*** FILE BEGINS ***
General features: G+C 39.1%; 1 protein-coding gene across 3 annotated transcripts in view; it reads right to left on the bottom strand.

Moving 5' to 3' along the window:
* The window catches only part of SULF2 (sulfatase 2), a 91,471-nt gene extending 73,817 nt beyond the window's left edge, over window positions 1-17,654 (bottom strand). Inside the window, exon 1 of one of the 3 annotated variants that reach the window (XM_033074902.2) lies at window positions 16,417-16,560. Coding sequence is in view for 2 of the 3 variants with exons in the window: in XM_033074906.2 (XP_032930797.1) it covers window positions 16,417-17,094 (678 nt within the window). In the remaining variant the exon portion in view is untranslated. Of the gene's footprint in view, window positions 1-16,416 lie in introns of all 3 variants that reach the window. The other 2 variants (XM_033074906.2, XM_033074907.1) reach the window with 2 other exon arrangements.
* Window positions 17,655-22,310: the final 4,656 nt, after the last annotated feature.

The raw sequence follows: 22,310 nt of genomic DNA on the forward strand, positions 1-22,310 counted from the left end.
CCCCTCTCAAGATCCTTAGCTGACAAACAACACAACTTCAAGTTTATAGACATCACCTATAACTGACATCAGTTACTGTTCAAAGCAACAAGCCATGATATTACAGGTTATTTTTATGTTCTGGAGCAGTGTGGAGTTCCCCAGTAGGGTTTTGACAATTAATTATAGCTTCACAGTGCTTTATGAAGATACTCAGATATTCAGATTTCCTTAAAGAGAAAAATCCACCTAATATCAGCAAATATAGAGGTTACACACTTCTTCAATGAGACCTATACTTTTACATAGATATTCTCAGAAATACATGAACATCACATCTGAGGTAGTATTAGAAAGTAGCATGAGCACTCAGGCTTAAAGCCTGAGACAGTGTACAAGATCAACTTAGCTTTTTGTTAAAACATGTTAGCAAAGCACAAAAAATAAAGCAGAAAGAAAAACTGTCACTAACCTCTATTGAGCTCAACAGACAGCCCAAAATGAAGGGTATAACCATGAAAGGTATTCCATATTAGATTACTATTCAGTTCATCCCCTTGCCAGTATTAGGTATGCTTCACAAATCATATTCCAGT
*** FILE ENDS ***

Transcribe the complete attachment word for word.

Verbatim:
General features: G+C 39.1%; 1 protein-coding gene across 3 annotated transcripts in view; it reads right to left on the bottom strand.

Moving 5' to 3' along the window:
* The window catches only part of SULF2 (sulfatase 2), a 91,471-nt gene extending 73,817 nt beyond the window's left edge, over window positions 1-17,654 (bottom strand). Inside the window, exon 1 of one of the 3 annotated variants that reach the window (XM_033074902.2) lies at window positions 16,417-16,560. Coding sequence is in view for 2 of the 3 variants with exons in the window: in XM_033074906.2 (XP_032930797.1) it covers window positions 16,417-17,094 (678 nt within the window). In the remaining variant the exon portion in view is untranslated. Of the gene's footprint in view, window positions 1-16,416 lie in introns of all 3 variants that reach the window. The other 2 variants (XM_033074906.2, XM_033074907.1) reach the window with 2 other exon arrangements.
* Window positions 17,655-22,310: the final 4,656 nt, after the last annotated feature.

The raw sequence follows: 22,310 nt of genomic DNA on the forward strand, positions 1-22,310 counted from the left end.
CCCCTCTCAAGATCCTTAGCTGACAAACAACACAACTTCAAGTTTATAGACATCACCTATAACTGACATCAGTTACTGTTCAAAGCAACAAGCCATGATATTACAGGTTATTTTTATGTTCTGGAGCAGTGTGGAGTTCCCCAGTAGGGTTTTGACAATTAATTATAGCTTCACAGTGCTTTATGAAGATACTCAGATATTCAGATTTCCTTAAAGAGAAAAATCCACCTAATATCAGCAAATATAGAGGTTACACACTTCTTCAATGAGACCTATACTTTTACATAGATATTCTCAGAAATACATGAACATCACATCTGAGGTAGTATTAGAAAGTAGCATGAGCACTCAGGCTTAAAGCCTGAGACAGTGTACAAGATCAACTTAGCTTTTTGTTAAAACATGTTAGCAAAGCACAAAAAATAAAGCAGAAAGAAAAACTGTCACTAACCTCTATTGAGCTCAACAGACAGCCCAAAATGAAGGGTATAACCATGAAAGGTATTCCATATTAGATTACTATTCAGTTCATCCCCTTGCCAGTATTAGGTATGCTTCACAAATCATATTCCAGT